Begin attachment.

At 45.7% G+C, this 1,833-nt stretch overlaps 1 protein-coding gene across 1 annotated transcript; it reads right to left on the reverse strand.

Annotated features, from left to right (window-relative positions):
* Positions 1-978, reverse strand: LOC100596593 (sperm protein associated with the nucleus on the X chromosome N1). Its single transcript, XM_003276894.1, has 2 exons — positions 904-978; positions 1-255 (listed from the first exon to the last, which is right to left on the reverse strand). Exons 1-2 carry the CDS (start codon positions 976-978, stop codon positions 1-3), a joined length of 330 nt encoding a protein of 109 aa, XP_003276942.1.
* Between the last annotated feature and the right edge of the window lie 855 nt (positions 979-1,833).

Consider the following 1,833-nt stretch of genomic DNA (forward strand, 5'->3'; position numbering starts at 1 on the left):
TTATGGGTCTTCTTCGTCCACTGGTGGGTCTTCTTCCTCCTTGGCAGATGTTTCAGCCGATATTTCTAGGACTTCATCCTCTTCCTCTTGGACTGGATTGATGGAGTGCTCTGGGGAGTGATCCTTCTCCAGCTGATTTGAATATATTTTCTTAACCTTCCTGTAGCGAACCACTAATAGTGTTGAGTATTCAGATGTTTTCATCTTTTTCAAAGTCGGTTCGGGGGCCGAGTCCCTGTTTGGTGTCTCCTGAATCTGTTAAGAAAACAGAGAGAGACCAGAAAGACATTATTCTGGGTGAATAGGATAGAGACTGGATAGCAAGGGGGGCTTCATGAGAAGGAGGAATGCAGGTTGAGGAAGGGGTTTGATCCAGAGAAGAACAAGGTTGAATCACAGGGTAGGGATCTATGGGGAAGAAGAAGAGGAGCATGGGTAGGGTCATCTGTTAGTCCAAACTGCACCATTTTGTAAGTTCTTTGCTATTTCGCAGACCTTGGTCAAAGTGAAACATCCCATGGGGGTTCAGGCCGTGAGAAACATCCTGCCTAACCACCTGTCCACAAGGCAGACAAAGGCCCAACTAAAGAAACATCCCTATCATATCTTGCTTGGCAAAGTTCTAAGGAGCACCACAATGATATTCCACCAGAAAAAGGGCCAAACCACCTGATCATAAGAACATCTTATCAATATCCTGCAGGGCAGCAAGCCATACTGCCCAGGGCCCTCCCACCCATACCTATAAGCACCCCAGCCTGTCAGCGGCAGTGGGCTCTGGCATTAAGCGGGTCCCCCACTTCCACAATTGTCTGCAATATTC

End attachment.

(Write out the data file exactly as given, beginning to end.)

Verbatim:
At 45.7% G+C, this 1,833-nt stretch overlaps 1 protein-coding gene across 1 annotated transcript; it reads right to left on the reverse strand.

Annotated features, from left to right (window-relative positions):
* Positions 1-978, reverse strand: LOC100596593 (sperm protein associated with the nucleus on the X chromosome N1). Its single transcript, XM_003276894.1, has 2 exons — positions 904-978; positions 1-255 (listed from the first exon to the last, which is right to left on the reverse strand). Exons 1-2 carry the CDS (start codon positions 976-978, stop codon positions 1-3), a joined length of 330 nt encoding a protein of 109 aa, XP_003276942.1.
* Between the last annotated feature and the right edge of the window lie 855 nt (positions 979-1,833).

Consider the following 1,833-nt stretch of genomic DNA (forward strand, 5'->3'; position numbering starts at 1 on the left):
TTATGGGTCTTCTTCGTCCACTGGTGGGTCTTCTTCCTCCTTGGCAGATGTTTCAGCCGATATTTCTAGGACTTCATCCTCTTCCTCTTGGACTGGATTGATGGAGTGCTCTGGGGAGTGATCCTTCTCCAGCTGATTTGAATATATTTTCTTAACCTTCCTGTAGCGAACCACTAATAGTGTTGAGTATTCAGATGTTTTCATCTTTTTCAAAGTCGGTTCGGGGGCCGAGTCCCTGTTTGGTGTCTCCTGAATCTGTTAAGAAAACAGAGAGAGACCAGAAAGACATTATTCTGGGTGAATAGGATAGAGACTGGATAGCAAGGGGGGCTTCATGAGAAGGAGGAATGCAGGTTGAGGAAGGGGTTTGATCCAGAGAAGAACAAGGTTGAATCACAGGGTAGGGATCTATGGGGAAGAAGAAGAGGAGCATGGGTAGGGTCATCTGTTAGTCCAAACTGCACCATTTTGTAAGTTCTTTGCTATTTCGCAGACCTTGGTCAAAGTGAAACATCCCATGGGGGTTCAGGCCGTGAGAAACATCCTGCCTAACCACCTGTCCACAAGGCAGACAAAGGCCCAACTAAAGAAACATCCCTATCATATCTTGCTTGGCAAAGTTCTAAGGAGCACCACAATGATATTCCACCAGAAAAAGGGCCAAACCACCTGATCATAAGAACATCTTATCAATATCCTGCAGGGCAGCAAGCCATACTGCCCAGGGCCCTCCCACCCATACCTATAAGCACCCCAGCCTGTCAGCGGCAGTGGGCTCTGGCATTAAGCGGGTCCCCCACTTCCACAATTGTCTGCAATATTC